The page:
Steven G. said...

We receive in Baptism the same Word that Christ spoke to thief on the cross. It is the Word that gives Baptism its efficacy. It was necessary for the thief to hear the "for you" from Christ just as it is necessary for us and our children to hear the "for you" from Christ in our baptism. How else are we to have faith if there is no promise!

I agree with St. Augustine "but the want is supplied invisibly only when the administration of baptism is prevented, not by contempt for religion, but by the necessity of the moment."

Paul T. McCain said...

I certainly agree that it is the Word of God that gives Baptism it's saving grace and efficacy, but, how do we maintain that truth and avoid appearing to regard the Sacraments as merely nice "extras," but in the end of no significant necessity.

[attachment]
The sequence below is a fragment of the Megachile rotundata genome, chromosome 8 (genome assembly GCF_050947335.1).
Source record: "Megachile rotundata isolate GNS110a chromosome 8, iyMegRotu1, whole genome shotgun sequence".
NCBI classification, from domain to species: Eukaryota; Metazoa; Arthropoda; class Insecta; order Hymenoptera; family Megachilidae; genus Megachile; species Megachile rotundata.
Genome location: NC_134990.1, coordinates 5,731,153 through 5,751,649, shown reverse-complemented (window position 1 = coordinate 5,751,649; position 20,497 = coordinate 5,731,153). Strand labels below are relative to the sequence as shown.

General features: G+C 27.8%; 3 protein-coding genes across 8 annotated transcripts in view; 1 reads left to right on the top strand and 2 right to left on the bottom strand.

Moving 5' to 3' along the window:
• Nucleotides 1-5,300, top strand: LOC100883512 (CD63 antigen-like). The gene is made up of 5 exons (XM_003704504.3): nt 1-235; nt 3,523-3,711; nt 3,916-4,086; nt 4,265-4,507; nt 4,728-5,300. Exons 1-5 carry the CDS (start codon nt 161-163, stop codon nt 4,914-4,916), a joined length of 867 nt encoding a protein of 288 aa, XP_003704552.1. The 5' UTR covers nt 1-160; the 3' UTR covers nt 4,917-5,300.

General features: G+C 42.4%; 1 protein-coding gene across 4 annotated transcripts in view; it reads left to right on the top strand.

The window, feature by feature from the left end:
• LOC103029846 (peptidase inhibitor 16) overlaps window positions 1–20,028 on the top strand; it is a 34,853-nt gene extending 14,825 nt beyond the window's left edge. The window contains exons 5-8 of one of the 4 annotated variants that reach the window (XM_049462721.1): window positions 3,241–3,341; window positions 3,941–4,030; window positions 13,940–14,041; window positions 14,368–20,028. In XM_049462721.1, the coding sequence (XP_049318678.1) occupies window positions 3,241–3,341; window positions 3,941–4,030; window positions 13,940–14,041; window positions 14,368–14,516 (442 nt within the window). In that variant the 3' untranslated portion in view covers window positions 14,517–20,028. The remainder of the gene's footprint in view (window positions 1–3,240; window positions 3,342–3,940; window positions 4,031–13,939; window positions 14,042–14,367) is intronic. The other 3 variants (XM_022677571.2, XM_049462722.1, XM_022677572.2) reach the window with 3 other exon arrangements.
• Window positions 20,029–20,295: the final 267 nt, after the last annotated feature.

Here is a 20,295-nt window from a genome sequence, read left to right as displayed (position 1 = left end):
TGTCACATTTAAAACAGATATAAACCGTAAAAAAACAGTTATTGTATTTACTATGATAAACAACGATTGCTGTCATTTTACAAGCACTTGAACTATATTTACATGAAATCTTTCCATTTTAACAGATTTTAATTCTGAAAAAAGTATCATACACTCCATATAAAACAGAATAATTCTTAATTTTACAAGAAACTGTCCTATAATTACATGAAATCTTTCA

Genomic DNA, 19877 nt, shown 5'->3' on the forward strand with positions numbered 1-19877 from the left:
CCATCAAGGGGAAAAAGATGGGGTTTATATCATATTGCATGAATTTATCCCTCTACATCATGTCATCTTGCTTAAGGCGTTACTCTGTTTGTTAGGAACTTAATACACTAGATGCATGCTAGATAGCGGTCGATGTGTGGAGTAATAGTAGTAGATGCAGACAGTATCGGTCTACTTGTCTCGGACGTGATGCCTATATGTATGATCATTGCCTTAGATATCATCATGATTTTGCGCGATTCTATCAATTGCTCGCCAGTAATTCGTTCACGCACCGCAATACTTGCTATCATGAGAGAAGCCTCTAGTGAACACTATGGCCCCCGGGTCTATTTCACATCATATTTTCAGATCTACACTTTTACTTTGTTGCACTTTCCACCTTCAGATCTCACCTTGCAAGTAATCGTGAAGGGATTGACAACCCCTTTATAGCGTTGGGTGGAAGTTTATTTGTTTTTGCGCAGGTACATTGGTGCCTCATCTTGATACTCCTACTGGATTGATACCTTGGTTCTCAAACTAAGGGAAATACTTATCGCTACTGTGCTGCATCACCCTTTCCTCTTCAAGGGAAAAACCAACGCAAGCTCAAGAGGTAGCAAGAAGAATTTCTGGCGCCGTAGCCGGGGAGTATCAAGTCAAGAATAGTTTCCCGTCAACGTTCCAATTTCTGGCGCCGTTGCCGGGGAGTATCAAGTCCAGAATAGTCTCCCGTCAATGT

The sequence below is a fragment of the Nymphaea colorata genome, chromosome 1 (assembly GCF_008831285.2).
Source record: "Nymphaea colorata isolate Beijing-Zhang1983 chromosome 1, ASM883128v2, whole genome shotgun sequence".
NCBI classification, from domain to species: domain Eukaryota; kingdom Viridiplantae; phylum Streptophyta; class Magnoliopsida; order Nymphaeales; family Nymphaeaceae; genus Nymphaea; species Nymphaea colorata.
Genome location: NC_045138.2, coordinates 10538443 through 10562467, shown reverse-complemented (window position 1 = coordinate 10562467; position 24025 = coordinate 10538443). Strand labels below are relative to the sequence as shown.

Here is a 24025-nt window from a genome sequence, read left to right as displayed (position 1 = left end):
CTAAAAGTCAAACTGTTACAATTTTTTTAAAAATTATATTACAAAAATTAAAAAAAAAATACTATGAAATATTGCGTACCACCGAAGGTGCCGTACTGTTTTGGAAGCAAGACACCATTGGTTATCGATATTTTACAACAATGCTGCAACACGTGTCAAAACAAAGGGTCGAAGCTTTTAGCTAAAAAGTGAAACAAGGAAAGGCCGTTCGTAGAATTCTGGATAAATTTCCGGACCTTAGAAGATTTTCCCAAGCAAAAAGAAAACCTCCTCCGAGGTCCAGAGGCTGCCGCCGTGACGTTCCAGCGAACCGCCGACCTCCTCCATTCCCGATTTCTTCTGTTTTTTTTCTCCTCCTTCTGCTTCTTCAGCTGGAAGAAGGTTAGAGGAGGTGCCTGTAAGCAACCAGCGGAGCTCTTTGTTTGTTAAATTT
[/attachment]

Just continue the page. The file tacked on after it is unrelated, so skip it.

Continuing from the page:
Baptism, even for adults who already have faith, still is what Baptism is, according to the Scriptures. It is no less a washing of generation, a burial into Christ's death and a resurrection into new life for adults as it is for infants.

How do we avoid speaking of Baptism and the Lord's Supper in such a way that finally would tend to relegate them to "nice, but not really necessary or finally all that important" status?

wm cwirla said...